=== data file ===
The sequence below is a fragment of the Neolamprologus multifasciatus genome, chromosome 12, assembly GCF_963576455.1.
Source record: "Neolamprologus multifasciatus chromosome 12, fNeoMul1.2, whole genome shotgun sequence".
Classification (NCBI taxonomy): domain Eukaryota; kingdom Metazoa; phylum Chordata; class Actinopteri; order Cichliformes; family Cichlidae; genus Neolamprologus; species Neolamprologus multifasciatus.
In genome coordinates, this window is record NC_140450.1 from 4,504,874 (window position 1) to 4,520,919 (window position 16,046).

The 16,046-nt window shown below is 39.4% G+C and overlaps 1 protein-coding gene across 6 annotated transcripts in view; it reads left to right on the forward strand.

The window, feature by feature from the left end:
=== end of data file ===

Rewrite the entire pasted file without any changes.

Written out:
The sequence below is a fragment of the Neolamprologus multifasciatus genome, chromosome 12, assembly GCF_963576455.1.
Source record: "Neolamprologus multifasciatus chromosome 12, fNeoMul1.2, whole genome shotgun sequence".
Classification (NCBI taxonomy): domain Eukaryota; kingdom Metazoa; phylum Chordata; class Actinopteri; order Cichliformes; family Cichlidae; genus Neolamprologus; species Neolamprologus multifasciatus.
In genome coordinates, this window is record NC_140450.1 from 4,504,874 (window position 1) to 4,520,919 (window position 16,046).

The 16,046-nt window shown below is 39.4% G+C and overlaps 1 protein-coding gene across 6 annotated transcripts in view; it reads left to right on the forward strand.

The window, feature by feature from the left end: